Obtaining High Alfalfa Yields

  • While different alfalfa operations may place slightly different values on the outcomes of yield, quality, and stand longevity, yield is the factor that has the most influence on profitability.
  • Several factors play a part in successful alfalfa stand establishment: field selection and fertility, alfalfa product selection, planting practices, and control of weeds, diseases, and insects.
  • Alfalfa harvest management can have a tremendous influence on yield, quality, and stand persistence. 

There are various outcomes that can help measure the success of an alfalfa forage operation. Each alfalfa producer may place slightly different values on the outcomes of yield, quality, and stand longevity. However, the yield is the factor that has the most influence on profitability. Whether an operation is harvesting three tons per acre or six, the costs of land, machinery, and most other things stay the same. Therefore, the ability to produce more per acre can have a major influence on the bottom line.


image Figure 1. Harvested alfalfa.

Alfalfa Stand Establishment 


Proper establishment of an alfalfa stand helps achieve the healthy, dense growth necessary to make alfalfa profitable. Several factors play a part in successful alfalfa stand establishment: field selection and fertility, alfalfa product selection, planting practices, and control of weeds, diseases, and insects. 

Alfalfa is best suited to a well-drained soil with adequate water-holding capacity. Alfalfa roots can penetrate over 20 feet deep and can provide good drought tolerance.1 An ideal location for alfalfa establishment should also be free of perennial weeds and herbicide carryover and be free of autotoxic compounds produced by a previous alfalfa crop. Alfalfa plants have a unique characteristic known as autotoxicity; they produce toxins that impair the development of new seedling root systems, thus limiting their uptake ability and increasing their susceptibility to other stresses. If alfalfa is to be planted into a field previously inhabited by alfalfa, a wait period should be observed to provide time for the toxins to move out of the root zone. It is recommended to grow a different crop for a year after terminating an alfalfa stand.1

Proper fertility is another important component of stand establishment and early growth. Balanced nutrition is required for high yield and quality, winterhardiness, and stand persistence. It is recommended to fertilize for high yield and not specifically for forage quality, as higher yield will help compensate for slight deduction in forage quality.2 Soil testing should be done prior to seeding in order to determine fertility needs for each particular field. 

The primary fertility concern for alfalfa yield and quality is liming. Liming to an appropriate soil pH of 6.5 to 6.9 helps to promote good plant growth and the Rhizobium bacterial function necessary for adequate nitrogen (N) fixation.Because lime reacts very slowly to increase soil pH, it is best to apply it 12 or more months prior to seeding.

Two other important fertility concerns are phosphorus (P) and potassium (K). For each ton of alfalfa harvested, around 14 pounds of phosphate (P2 O5) and 58 pounds of potash (K2 O) are removed from the soil.1 Phosphorus is needed to encourage root growth and, while K has little influence on stand establishment, it is essential to yield and stand survival. Both of these macronutrients should be tested for and applied prior to seeding. Phosphorus should be broadcast and incorporated prior to planting; however, additional P needed for established stands can be broadcast because the fine alfalfa roots near the surface can access it. Application timing and method for K is similar to that of P.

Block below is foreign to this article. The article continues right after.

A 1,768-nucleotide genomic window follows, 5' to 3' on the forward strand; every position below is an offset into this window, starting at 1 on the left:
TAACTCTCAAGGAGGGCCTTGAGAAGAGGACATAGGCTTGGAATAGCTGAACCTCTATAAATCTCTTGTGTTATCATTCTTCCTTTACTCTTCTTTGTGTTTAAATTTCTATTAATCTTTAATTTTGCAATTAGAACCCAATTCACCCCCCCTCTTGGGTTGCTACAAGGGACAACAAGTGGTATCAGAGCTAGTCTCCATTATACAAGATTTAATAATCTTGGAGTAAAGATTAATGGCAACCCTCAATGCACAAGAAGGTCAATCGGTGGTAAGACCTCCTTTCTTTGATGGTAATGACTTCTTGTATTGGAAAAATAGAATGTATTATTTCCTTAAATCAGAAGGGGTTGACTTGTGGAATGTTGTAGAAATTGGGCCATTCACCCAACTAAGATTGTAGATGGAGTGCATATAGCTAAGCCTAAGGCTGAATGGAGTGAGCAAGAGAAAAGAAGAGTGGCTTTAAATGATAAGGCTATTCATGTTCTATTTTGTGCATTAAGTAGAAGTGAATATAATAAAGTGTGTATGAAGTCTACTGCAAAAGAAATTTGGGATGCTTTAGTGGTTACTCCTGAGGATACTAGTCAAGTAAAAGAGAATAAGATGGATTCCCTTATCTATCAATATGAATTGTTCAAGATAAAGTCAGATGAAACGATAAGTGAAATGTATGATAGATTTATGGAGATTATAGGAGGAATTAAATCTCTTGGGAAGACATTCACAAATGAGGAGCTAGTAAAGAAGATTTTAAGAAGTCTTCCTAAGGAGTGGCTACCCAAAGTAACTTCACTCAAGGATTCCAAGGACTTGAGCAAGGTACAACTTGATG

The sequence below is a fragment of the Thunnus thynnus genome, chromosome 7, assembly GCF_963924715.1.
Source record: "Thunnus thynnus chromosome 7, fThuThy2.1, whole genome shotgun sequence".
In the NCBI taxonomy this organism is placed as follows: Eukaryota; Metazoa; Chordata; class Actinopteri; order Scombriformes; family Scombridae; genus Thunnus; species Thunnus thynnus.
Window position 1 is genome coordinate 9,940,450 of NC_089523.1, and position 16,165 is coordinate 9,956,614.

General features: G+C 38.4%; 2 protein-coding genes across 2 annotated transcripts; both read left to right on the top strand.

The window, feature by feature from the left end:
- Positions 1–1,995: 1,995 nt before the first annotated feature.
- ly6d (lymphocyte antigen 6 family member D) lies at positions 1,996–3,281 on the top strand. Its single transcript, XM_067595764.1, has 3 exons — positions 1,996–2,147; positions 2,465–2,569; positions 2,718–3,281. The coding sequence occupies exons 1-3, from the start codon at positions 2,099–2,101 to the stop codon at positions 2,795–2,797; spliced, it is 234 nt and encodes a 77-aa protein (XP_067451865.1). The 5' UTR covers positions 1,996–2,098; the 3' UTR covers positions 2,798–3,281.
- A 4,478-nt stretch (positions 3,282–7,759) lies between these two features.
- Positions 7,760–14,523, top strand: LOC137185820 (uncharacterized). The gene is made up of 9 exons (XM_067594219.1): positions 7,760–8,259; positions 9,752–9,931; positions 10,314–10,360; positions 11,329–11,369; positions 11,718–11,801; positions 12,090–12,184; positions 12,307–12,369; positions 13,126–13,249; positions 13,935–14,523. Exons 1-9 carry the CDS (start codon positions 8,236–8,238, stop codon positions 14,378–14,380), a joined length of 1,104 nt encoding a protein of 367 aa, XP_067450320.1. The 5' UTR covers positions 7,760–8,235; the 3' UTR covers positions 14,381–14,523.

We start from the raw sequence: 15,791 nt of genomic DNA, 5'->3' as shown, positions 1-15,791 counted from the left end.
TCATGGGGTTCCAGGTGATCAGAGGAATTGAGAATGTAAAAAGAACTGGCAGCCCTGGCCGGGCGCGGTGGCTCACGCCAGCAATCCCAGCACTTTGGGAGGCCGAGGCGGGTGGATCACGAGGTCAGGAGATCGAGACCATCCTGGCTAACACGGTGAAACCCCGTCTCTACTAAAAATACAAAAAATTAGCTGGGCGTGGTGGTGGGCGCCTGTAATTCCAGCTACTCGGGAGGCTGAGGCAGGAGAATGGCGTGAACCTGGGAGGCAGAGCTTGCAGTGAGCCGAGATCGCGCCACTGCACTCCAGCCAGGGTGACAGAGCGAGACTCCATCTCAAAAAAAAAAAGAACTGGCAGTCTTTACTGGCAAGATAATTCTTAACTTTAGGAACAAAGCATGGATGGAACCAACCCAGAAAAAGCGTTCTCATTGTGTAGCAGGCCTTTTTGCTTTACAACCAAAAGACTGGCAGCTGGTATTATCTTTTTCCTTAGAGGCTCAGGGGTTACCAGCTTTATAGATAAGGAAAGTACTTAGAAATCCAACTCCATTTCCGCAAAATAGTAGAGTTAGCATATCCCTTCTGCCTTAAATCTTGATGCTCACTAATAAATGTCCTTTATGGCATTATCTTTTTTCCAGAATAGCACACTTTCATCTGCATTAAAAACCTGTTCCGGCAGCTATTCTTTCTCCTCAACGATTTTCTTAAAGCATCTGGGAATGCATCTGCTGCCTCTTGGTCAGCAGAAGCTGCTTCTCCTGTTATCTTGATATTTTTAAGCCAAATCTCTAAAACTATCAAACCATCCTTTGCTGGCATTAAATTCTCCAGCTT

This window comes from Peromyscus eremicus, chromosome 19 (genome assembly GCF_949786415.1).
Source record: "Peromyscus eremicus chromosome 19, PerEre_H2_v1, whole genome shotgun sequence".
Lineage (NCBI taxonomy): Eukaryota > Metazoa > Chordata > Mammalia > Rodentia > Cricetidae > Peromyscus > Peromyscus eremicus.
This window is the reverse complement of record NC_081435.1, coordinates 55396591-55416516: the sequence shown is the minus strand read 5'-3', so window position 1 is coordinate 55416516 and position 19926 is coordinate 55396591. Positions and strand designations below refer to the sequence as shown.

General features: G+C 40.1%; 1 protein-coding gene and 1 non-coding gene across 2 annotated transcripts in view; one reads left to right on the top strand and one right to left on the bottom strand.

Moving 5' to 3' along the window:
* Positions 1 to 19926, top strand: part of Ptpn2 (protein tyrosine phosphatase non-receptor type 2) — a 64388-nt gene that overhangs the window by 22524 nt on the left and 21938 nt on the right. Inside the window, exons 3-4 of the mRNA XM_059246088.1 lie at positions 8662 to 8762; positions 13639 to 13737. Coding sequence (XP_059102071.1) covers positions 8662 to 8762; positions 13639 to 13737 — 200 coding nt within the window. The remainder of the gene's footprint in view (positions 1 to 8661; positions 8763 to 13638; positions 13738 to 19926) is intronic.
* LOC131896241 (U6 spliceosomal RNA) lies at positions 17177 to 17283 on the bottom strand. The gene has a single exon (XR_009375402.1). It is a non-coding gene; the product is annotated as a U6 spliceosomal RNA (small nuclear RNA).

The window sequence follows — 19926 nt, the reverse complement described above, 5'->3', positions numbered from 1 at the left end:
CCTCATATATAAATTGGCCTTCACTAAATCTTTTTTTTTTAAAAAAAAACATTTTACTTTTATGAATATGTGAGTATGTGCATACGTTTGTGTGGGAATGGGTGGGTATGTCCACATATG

The majority of N in alfalfa is produced by the N-fixing Rhizobium bacteria in plant nodules. However, until N-fixing begins, alfalfa seedlings must rely on soil available N or a pre-plant application of 15 to 20 pounds per acre.3 In order to ensure adequate N production by nodules, inoculation of alfalfa seed is beneficial regardless of whether or not the field has supported alfalfa in the past. If using pre-inoculated seed, make sure the seed was inoculated within the last six months.

Remember that both genetic and environmental factors influence yield and quality – selection should not be made based on one desirable trait alone. The purchase of alfalfa seed should be seen as a multi-year investment; therefore, the decision should involve some planning. Some of the primary things to consider when choosing which alfalfa product to use:

  • Yield potential – consider high-yielding products from a similar soil type and climate. When evaluating yield data make sure it is over multiple years and not just one year.
  • Persistence – in northern areas, this depends on winterhardiness and in southern areas, disease resistance. 
  • Winterhardiness – glyphosate-tolerant alfalfa products are available to help provide farmers with broad-spectrum weed control and application flexibility. 
  • Fall dormancy – determined by how tall alfalfa grows in the month following a September 1 cutting. Choose less dormant alfalfa products that meet your winter survival requirement as these plants will green up earlier in the spring and recover more quickly between cuttings for higher season-long yields.1
  • Disease resistance – determine the potential for specific diseases on your farm: bacterial wilt, leaf and stem diseases, and crown rots. Knowing what has been a problem in the past will help you choose appropriate alfalfa products. Product resistance is the most important disease control because there are few economical options available once a disease has been confirmed in a field.3 Insect resistance – some products can provide resistance to some aphids.3